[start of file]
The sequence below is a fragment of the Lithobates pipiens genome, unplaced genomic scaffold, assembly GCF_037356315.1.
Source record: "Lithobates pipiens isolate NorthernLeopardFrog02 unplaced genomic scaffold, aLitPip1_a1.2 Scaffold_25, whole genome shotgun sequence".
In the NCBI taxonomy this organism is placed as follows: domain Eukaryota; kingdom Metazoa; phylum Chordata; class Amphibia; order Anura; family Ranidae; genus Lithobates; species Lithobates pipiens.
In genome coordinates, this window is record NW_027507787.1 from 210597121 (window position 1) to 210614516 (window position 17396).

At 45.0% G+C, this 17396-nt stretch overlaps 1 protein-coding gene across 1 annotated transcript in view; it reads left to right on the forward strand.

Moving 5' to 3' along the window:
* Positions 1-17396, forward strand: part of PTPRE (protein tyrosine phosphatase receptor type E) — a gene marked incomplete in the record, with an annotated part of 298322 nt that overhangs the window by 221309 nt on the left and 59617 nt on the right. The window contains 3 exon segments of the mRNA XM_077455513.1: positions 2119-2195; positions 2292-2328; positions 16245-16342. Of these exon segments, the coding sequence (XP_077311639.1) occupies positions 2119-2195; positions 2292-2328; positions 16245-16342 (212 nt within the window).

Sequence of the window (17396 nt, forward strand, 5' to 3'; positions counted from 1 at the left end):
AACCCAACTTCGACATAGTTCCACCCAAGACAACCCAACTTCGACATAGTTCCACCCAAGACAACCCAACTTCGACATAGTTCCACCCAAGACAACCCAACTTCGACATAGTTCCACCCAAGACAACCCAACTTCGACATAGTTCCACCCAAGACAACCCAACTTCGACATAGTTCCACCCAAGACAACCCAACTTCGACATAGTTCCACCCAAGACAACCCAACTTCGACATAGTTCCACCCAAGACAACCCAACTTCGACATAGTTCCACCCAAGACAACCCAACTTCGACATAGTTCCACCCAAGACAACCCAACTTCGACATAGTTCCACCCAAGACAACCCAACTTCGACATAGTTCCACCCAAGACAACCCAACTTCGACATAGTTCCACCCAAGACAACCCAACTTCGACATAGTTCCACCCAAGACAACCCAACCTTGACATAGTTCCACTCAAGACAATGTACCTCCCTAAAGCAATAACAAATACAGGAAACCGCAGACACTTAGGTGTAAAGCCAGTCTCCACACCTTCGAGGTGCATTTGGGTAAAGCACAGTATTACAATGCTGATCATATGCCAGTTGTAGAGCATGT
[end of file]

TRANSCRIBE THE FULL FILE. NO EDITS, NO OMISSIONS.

The sequence below is a fragment of the Lithobates pipiens genome, unplaced genomic scaffold, assembly GCF_037356315.1.
Source record: "Lithobates pipiens isolate NorthernLeopardFrog02 unplaced genomic scaffold, aLitPip1_a1.2 Scaffold_25, whole genome shotgun sequence".
In the NCBI taxonomy this organism is placed as follows: domain Eukaryota; kingdom Metazoa; phylum Chordata; class Amphibia; order Anura; family Ranidae; genus Lithobates; species Lithobates pipiens.
In genome coordinates, this window is record NW_027507787.1 from 210597121 (window position 1) to 210614516 (window position 17396).

At 45.0% G+C, this 17396-nt stretch overlaps 1 protein-coding gene across 1 annotated transcript in view; it reads left to right on the forward strand.

Moving 5' to 3' along the window:
* Positions 1-17396, forward strand: part of PTPRE (protein tyrosine phosphatase receptor type E) — a gene marked incomplete in the record, with an annotated part of 298322 nt that overhangs the window by 221309 nt on the left and 59617 nt on the right. The window contains 3 exon segments of the mRNA XM_077455513.1: positions 2119-2195; positions 2292-2328; positions 16245-16342. Of these exon segments, the coding sequence (XP_077311639.1) occupies positions 2119-2195; positions 2292-2328; positions 16245-16342 (212 nt within the window).

Sequence of the window (17396 nt, forward strand, 5' to 3'; positions counted from 1 at the left end):
AACCCAACTTCGACATAGTTCCACCCAAGACAACCCAACTTCGACATAGTTCCACCCAAGACAACCCAACTTCGACATAGTTCCACCCAAGACAACCCAACTTCGACATAGTTCCACCCAAGACAACCCAACTTCGACATAGTTCCACCCAAGACAACCCAACTTCGACATAGTTCCACCCAAGACAACCCAACTTCGACATAGTTCCACCCAAGACAACCCAACTTCGACATAGTTCCACCCAAGACAACCCAACTTCGACATAGTTCCACCCAAGACAACCCAACTTCGACATAGTTCCACCCAAGACAACCCAACTTCGACATAGTTCCACCCAAGACAACCCAACTTCGACATAGTTCCACCCAAGACAACCCAACTTCGACATAGTTCCACCCAAGACAACCCAACTTCGACATAGTTCCACCCAAGACAACCCAACCTTGACATAGTTCCACTCAAGACAATGTACCTCCCTAAAGCAATAACAAATACAGGAAACCGCAGACACTTAGGTGTAAAGCCAGTCTCCACACCTTCGAGGTGCATTTGGGTAAAGCACAGTATTACAATGCTGATCATATGCCAGTTGTAGAGCATGT